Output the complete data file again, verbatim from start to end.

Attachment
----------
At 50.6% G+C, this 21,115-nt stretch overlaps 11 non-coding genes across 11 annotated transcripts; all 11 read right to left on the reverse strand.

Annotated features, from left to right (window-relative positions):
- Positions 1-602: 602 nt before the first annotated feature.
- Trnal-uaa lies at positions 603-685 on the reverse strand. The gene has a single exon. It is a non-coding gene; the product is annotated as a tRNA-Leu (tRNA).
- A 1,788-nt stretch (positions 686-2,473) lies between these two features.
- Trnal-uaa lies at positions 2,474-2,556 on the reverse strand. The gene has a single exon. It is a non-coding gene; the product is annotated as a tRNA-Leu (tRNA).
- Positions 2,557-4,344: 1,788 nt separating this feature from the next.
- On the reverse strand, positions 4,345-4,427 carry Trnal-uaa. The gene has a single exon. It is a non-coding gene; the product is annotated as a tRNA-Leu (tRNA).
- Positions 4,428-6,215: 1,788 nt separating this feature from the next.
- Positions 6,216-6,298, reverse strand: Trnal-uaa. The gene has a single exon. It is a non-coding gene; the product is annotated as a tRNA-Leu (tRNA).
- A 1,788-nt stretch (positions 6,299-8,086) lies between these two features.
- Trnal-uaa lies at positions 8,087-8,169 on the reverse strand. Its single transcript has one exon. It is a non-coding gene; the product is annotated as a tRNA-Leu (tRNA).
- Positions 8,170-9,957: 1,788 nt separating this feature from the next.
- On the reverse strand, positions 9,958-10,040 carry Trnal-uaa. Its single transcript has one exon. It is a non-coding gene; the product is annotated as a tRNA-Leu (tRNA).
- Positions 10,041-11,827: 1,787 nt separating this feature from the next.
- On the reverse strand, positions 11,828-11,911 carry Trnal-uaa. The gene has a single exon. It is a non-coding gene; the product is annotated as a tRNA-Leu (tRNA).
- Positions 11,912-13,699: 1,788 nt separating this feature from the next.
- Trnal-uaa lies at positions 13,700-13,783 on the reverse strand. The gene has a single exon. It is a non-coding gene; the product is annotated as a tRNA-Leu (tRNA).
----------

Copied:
At 50.6% G+C, this 21,115-nt stretch overlaps 11 non-coding genes across 11 annotated transcripts; all 11 read right to left on the reverse strand.

Annotated features, from left to right (window-relative positions):
- Positions 1-602: 602 nt before the first annotated feature.
- Trnal-uaa lies at positions 603-685 on the reverse strand. The gene has a single exon. It is a non-coding gene; the product is annotated as a tRNA-Leu (tRNA).
- A 1,788-nt stretch (positions 686-2,473) lies between these two features.
- Trnal-uaa lies at positions 2,474-2,556 on the reverse strand. The gene has a single exon. It is a non-coding gene; the product is annotated as a tRNA-Leu (tRNA).
- Positions 2,557-4,344: 1,788 nt separating this feature from the next.
- On the reverse strand, positions 4,345-4,427 carry Trnal-uaa. The gene has a single exon. It is a non-coding gene; the product is annotated as a tRNA-Leu (tRNA).
- Positions 4,428-6,215: 1,788 nt separating this feature from the next.
- Positions 6,216-6,298, reverse strand: Trnal-uaa. The gene has a single exon. It is a non-coding gene; the product is annotated as a tRNA-Leu (tRNA).
- A 1,788-nt stretch (positions 6,299-8,086) lies between these two features.
- Trnal-uaa lies at positions 8,087-8,169 on the reverse strand. Its single transcript has one exon. It is a non-coding gene; the product is annotated as a tRNA-Leu (tRNA).
- Positions 8,170-9,957: 1,788 nt separating this feature from the next.
- On the reverse strand, positions 9,958-10,040 carry Trnal-uaa. Its single transcript has one exon. It is a non-coding gene; the product is annotated as a tRNA-Leu (tRNA).
- Positions 10,041-11,827: 1,787 nt separating this feature from the next.
- On the reverse strand, positions 11,828-11,911 carry Trnal-uaa. The gene has a single exon. It is a non-coding gene; the product is annotated as a tRNA-Leu (tRNA).
- Positions 11,912-13,699: 1,788 nt separating this feature from the next.
- Trnal-uaa lies at positions 13,700-13,783 on the reverse strand. The gene has a single exon. It is a non-coding gene; the product is annotated as a tRNA-Leu (tRNA).